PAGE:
Like adults, most children will remain resilient and bounce back easily while others can be deeply impacted by the disaster whether it has touched them directly or not. Younger children do not have the sense of time and when seeing images or hearing people talk around them, they may be unable to differentiate if the disaster was from last week or from this very moment; this can be frightening. If you are noticing any changes to their behaviors, including regressive behaviors, they are letting you know they need more attention right now. It is extremely important to continue to check in with your child about their feelings as they head back to school and hear about the events from their peers. If you are feeling overwhelmed as a parent, please reach out for support.
I am wishing everyone good health and loving kindness for oneself and each other as our communities recover.
Here are some local community resources for professional help:
If you or your family member suffers from anxiety, chances are you are being bossed around by it. Anxiety might say things like:
“Don’t do that!”
“You can’t do that!”
“Call me when you leave!”
“Text me when you get there!”
“Don’t leave before I tell you to!”
“This is going to be bad!”
Now notice there is an exclamation point after each of these statements. This is because if it were said in a calm, cool manner, it wouldn’t be anxiety. Anxiety has an urgent fretful tone to it, warranting the exclamation. If you hear this more urgent tone coming from yourself or your loved one, odds are good, it is anxiety trying to push you around. Even if you aren’t the one suffering directly, anxiety has been known to be contagious and make others around them feel it too. The whole system gets impacted.
Who likes to be bossed around? (The crowd goes silent.)
So what does one do when anxiety is bossing them around?
1. Once you recognize anxiety is there and possibly bossing you, take a deep breath, maybe even a few to make room in your brain to think rationally about what is happening and what you will do next.
2. Decide if the anxiety is warranted. Ask yourself questions like, “Am I really in danger?” “What will actually happen if I don’t text my kid every 5 minutes from the grocery store as he demanded?”
3. If you are in danger, worry away and get yourself to a safe spot.
4. If are not in any real danger, which most likely is the case, begin to use your logic to talk yourself off the ledge. “Who is talking here? Me or anxiety?” “What is actually going to happen if….?”
5. Soothe yourself by talking calmly to yourself. “I am going to be ok.” “She’ll be back in 30 minutes.”
6. Do something to give your mind a break from the anxiety after you have gone through these steps. We don’t want to avoid our feelings but we do want to give ourselves a bit of space if we are feeling flooded by them, and we do want to move on after we have gone through the steps. No need to stay stuck.
7. Have a party! Recognizing when anxiety is bossing you around and choosing to do something different other than let it take control of you is definitely worth celebrating!
I handle anxiety with ease.
Imagine your boss was watching you 24/7 and evaluating whether you have been “good” at each second of the day. Based on this vigilant watching, your paycheck would arrive or not arrive. You weren’t sure. Was it ok if you chatted for 2 minutes on the phone with your partner about what was for dinner that night? Or grabbing a coffee on the way to a meeting? Does that count as “naughty?”
Those questions could pose some serious pressure.
Now imagine your brain isn’t fully developed enough to be able to reason the way our adult mind can. Imagine people were reminding you everywhere that “your boss is watching!”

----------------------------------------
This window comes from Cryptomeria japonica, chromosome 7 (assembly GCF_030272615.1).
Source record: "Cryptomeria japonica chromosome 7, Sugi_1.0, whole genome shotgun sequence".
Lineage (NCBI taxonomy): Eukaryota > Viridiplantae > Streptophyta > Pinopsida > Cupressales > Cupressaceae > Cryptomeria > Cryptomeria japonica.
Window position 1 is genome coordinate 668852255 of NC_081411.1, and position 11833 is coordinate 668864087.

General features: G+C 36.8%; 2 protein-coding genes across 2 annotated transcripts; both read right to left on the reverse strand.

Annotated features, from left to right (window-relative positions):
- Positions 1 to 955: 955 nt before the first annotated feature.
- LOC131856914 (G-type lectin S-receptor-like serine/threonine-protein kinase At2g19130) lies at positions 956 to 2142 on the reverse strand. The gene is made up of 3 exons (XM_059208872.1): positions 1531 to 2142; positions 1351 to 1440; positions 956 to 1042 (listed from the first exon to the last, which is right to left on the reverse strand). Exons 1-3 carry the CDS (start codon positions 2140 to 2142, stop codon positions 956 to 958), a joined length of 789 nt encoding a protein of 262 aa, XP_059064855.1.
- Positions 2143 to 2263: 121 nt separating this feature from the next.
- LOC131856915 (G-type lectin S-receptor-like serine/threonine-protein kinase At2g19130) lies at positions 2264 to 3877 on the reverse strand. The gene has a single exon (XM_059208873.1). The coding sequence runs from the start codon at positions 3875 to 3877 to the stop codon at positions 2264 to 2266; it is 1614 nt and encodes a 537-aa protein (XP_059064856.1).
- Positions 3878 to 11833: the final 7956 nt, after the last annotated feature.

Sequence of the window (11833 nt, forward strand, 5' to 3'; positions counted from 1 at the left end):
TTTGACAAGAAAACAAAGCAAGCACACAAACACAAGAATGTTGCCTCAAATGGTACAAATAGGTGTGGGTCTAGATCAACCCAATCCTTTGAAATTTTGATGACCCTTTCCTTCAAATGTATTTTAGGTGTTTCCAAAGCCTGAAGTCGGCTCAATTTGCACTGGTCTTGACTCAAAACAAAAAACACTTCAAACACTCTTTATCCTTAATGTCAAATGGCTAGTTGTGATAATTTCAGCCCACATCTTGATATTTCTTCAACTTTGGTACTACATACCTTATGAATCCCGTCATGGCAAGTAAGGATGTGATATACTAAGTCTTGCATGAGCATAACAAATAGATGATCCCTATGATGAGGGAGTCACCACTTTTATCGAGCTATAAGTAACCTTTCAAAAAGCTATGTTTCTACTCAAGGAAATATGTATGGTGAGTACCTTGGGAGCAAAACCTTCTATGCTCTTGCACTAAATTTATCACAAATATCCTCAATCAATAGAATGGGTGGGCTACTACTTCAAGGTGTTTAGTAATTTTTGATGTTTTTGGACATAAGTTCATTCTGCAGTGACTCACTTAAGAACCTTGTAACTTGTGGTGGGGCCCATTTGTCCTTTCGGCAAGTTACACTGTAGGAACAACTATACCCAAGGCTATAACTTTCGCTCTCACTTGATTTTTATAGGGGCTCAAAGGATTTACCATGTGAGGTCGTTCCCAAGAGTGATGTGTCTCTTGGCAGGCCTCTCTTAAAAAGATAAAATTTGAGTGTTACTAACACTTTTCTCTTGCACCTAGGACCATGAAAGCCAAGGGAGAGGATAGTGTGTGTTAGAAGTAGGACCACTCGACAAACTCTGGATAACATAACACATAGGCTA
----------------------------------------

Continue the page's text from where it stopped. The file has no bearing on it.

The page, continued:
The stress for some could feel unsurmountable. You might eventually breakdown: lying, tears, fits, self deprecation, illness, fatigue.
I paint this picture to give you some insight into what it can be like for many children around the holidays. It’s an amazing time of year but with it comes the stress of being perfect and being watched. Yikes!
It might be worthwhile to give your child some room to make mistakes and to empathize with the pressure they may be feeling. Here are a few things you can say when your child is making some poor choices this holiday season.
- While Santa may know when we are naughty or nice, he also knows when we do the right thing even after making a poor choice. And it matters to him. Let’s see if you can do the right thing starting now!
- I know it can feel hard to do everything right over the holidays with our Elf (name) watching all the time. But I want you to know, its ok to not be perfect. Let’s just do our best to treat others the way we want to be treated. How do you want (person’s name) to treat you right now? Ok, let’s work on treating them the same way.
- Did you know the elves sometimes get angry when their toy making doesn’t turn out the exact way they had hoped? Sure do! They have a few tools they use to calm themselves down. They have a special breathing tool they use and I learned it once when I was a kid. It’s called the Santa Belly Breath. First you breath in making your belly as round as Santa’s. Yes, that’s it! That big! Then they hold their breath for a second and slowly let it out…..
Be playful, kind, and loving with your interventions. The way we approach a situation could really make a difference.
Back to the boss analogy for a moment. Let’s say your boss came to you and screamed in your face that you better knock it off! There was no paycheck if you kept it up! You might feel ashamed, extremely worried, and stressed. Would you want the same for your child? Probably not. You probably want them to stop the behavior or have some remorse. But shame? Not exactly.
I ask you to remember to have empathy for the pressure those little people feel and treat your children the way you want to be treated.
Wishing you and your family the very best this holiday season!
I am kind, loving, and playful with myself and those around me.
I wanted to share a recent article about me featured on Simple Practice’s Spotlight Series. Check out this article to learn a more about me and the work I love to do.